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By K.


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Introduction Fiber reinforced plastic Sandwich panels Sandwich panels jointing and connection methods Applications of sandwich structures Advantages and disadvantages Reference

Fibre Reinforced Plastic or FRP is a composite material consisting of reinforcing fibres thermosetting resins and other materials such as fillers and pigments may also be present. Glass fibre is generally used as a reinforcing material and polyester resins are usually used as bending agent.

Fibre-reinforced plastic (FRP) (also fibrereinforced polymer) is a composite material made of a polymer matrix reinforced with fibres. The fibres are usually glass, carbon, or aramid, although other fibres such as paper or wood or asbestos have been sometimes used. The polymer is usually an epoxy, vinylester or polyester thermosetting plastic, and phenol formaldehyde resins are still in use. FRPs are commonly used in the aerospace, automotive, marine, and construction industries.

FRP involves two distinct processes, the first is the process whereby the fibrous material is manufactured and formed, the second is the process whereby fibrous materials are bonded with the matrix during the moulding process. Fiber reinforced plastics are made by combining fibers and resins called composites.

Combination of two or more materials Composite = matrix + fiber (filler):

material component that surrounds the fiber. Usually a ductile, or tough, material w/ low density Strength usually = 1/10 (or less) than that of fiber Examples include: thermoplastic or thermoset
Thermoset most common (epoxy, pheneolic)

Serves to hold the fiber (filler) in a favorable orientation

Fibers : Spin molten glass Different types of glass can be made

E-glass (improved electrical resistance) S-glass (high strength) C-glass (high chemical resistance)

A sandwich-structured composite is a special class of composite materials that is fabricated by attaching two thin but stiff skins to a lightweight but thick core. The core material is normally low strength material, but its higher thickness provides the sandwich composite with high bending stiffness with overall low density.

Metal composite material (MCM) is a type of sandwich formed from two thin skins of metal bonded to a plastic core in a continuous process under controlled pressure, heat, and tension. Recycled paperis also now being used over a closed-cell recycled kraft honeycomb core, creating a lightweight, strong, and fully repulpable composite board. This material is being used for applications including point-ofpurchase displays, bulkheads, recyclable office furniture, exhibition stands, and wall dividers

To fix different panels, among other solutions, a transition zone is normally used, which is a gradual reduction of the core height, until the two fiber skins are in touch. In this place, the fixation can be made by means of bolts, rivets, or adhesive.

The strength of the composite material is dependent largely on two factors: The outer skins: If the sandwich is supported on both sides, and then stressed by means of a force in the middle of the beam, then the bending moment will introduce shear forces in the material. The shear forces result in the bottom skin in tension and the top skin in compression. The core material spaces these two skins apart. The thicker the core material the stronger the composite. This principle works in much the same way as an Ibeam does. The interface between the core and the skin: Because the shear stresses in the composite material change rapidly between the core and the skin, the adhesive layer also sees some degree of shear force. If the adhesive bond between the two layers is too weak, the most probable result will be delamination.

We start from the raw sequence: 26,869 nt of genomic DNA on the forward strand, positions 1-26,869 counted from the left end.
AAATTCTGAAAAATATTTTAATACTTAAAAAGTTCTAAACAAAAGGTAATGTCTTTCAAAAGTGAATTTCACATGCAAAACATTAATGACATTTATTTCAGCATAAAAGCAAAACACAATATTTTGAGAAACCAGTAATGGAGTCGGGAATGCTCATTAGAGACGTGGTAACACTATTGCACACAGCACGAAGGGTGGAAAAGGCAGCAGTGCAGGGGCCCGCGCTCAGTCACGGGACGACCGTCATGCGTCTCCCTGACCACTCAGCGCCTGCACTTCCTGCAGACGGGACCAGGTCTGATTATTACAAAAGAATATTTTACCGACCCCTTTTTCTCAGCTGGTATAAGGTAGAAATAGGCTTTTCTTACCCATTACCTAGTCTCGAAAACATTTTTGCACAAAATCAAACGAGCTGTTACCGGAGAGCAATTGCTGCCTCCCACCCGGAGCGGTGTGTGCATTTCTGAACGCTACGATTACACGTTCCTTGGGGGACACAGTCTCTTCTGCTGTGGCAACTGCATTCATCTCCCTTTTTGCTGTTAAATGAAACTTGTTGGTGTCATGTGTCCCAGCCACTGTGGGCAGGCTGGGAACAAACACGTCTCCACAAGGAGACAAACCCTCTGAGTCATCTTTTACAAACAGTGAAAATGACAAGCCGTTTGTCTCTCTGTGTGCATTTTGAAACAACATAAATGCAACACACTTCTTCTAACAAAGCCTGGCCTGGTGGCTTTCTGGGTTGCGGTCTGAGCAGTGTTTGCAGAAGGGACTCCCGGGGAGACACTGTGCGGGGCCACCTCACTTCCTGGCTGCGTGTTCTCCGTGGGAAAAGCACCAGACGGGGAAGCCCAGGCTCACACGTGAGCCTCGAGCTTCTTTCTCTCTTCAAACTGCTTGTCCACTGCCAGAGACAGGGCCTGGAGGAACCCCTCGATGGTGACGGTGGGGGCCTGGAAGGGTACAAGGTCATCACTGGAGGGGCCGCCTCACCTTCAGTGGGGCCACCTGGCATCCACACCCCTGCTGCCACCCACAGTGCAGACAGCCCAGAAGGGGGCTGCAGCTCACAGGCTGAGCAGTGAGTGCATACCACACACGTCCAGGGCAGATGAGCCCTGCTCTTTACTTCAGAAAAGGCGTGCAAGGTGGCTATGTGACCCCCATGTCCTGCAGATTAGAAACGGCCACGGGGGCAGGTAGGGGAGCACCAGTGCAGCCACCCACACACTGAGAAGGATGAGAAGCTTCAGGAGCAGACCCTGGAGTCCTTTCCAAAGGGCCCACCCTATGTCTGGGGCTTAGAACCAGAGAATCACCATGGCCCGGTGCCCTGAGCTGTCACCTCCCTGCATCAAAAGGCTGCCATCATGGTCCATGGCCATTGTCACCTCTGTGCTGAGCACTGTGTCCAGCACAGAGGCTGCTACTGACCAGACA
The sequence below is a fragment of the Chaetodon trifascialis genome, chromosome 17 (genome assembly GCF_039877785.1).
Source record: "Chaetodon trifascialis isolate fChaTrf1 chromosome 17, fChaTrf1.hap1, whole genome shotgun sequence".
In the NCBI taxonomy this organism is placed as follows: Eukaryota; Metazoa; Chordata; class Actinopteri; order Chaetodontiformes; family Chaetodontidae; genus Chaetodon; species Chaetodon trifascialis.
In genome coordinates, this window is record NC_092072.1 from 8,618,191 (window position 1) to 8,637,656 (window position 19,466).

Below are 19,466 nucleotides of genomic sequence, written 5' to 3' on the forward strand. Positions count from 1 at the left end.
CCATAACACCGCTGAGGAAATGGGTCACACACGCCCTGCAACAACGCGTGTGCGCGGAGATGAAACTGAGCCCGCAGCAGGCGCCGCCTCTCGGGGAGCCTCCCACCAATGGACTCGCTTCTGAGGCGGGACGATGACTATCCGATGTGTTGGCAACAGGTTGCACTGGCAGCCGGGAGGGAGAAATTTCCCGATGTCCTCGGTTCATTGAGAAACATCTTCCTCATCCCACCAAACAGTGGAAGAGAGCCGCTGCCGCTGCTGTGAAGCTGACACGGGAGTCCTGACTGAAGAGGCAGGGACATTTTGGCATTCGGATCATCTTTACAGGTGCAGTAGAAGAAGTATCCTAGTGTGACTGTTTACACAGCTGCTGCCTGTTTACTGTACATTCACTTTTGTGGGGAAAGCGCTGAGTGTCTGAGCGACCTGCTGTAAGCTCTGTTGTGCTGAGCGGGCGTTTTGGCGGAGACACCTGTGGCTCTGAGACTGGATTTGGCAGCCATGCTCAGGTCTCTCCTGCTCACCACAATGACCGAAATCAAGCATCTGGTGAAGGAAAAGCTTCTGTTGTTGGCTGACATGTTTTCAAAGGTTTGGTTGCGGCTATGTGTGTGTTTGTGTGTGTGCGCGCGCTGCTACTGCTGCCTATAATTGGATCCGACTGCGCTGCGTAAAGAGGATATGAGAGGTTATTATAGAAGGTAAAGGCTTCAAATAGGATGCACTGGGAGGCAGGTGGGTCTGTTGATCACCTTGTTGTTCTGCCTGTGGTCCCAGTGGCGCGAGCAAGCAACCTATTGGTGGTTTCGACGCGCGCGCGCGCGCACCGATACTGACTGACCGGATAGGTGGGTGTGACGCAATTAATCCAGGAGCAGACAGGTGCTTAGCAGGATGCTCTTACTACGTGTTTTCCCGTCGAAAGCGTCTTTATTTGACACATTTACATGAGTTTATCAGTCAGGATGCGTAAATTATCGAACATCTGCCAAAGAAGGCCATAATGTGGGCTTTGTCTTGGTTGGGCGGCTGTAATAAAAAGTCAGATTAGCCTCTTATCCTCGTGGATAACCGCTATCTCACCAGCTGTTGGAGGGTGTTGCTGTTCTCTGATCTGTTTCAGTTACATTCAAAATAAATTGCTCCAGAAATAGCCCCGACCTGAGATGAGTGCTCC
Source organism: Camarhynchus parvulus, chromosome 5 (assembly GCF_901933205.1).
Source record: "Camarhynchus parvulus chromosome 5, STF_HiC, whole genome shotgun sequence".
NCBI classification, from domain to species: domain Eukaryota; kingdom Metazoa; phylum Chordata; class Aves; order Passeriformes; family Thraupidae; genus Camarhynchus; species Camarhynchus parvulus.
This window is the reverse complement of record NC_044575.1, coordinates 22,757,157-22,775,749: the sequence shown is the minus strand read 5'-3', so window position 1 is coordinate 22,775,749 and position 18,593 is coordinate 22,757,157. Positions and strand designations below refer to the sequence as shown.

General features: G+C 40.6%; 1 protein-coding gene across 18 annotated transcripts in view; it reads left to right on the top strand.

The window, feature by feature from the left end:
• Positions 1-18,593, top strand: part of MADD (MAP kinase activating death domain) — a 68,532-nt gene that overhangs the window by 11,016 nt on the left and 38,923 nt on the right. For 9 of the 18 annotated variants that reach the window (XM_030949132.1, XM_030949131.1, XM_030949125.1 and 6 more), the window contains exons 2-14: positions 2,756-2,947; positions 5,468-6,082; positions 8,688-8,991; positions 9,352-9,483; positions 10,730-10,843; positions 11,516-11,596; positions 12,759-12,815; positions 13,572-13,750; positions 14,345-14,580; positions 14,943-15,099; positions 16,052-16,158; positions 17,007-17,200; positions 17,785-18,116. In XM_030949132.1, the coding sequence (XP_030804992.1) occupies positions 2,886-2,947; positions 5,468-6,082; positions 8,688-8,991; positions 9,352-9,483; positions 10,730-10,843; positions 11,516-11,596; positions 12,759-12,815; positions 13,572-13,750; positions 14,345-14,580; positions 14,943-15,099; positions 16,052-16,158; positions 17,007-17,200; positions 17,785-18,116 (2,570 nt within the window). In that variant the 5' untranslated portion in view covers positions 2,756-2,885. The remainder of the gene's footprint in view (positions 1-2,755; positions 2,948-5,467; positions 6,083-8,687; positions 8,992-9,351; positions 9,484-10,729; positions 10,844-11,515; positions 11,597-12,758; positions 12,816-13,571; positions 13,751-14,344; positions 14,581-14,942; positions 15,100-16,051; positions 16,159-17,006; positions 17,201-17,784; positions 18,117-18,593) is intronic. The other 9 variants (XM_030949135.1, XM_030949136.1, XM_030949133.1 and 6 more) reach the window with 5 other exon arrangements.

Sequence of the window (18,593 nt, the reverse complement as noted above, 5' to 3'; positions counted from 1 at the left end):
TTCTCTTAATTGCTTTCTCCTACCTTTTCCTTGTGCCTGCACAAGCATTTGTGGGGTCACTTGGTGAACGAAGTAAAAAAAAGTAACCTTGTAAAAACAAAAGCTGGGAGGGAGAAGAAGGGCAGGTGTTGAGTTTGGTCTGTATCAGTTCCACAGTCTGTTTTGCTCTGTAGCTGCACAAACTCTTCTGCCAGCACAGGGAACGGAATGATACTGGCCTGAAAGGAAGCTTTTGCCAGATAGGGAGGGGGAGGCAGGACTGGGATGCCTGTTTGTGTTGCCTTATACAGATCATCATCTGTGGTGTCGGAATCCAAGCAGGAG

Sandwich structures can be widely used in sandwich panels, this kinds of panels can be in different types such as FRP sandwich panel, aluminum composite panel etc. FRP polyester reinforced composite honeycomb panel(sandwich panel) is made of polyester reinforced plastic, multi-axial highstrength glass fiber and PP honeycomb panel in special antiskid tread pattern mold through the process of constant temperature vacuum adsorption & agglutination and solidification.


High strength to weight ratio (low density high tensile strength) or high specific strength ratio! High creep resistance High tensile strength at elevated temperatures High toughness Generally perform better than steel or aluminum in applications where cyclic loads are encountered leading to potential fatigue failure (i.e. helicopter blades). Impact loads or vibration composites can be specially formulated with high toughness and high damping to reduce these load inputs. Some composites can have much higher wear resistance than metals. Corrosion resistance Dimensional changes due to temp changes can be much less. Anisotropic bi-directional properties can be design advantage (i.e. helicopter blades)
1020 HRS spec strength = 1 (E6 in) Graphite/Epoxy, spec strength = 5 (E6 in)

Disadvantages (or limitations):

Material costs Fabrication/ manufacturing difficulties Repair can be difficult Wider range of variability (statistical spread) Operating temperature can be an issue for polymeric matrix (i.e. 500 F). Less an issue for metal matrix (2,700 F). Properties non-isotropic makes design difficult!
Example video test in line w/ fibers 10X stronger vs fibers oriented at an angle.

Inspection and testing typically more complex.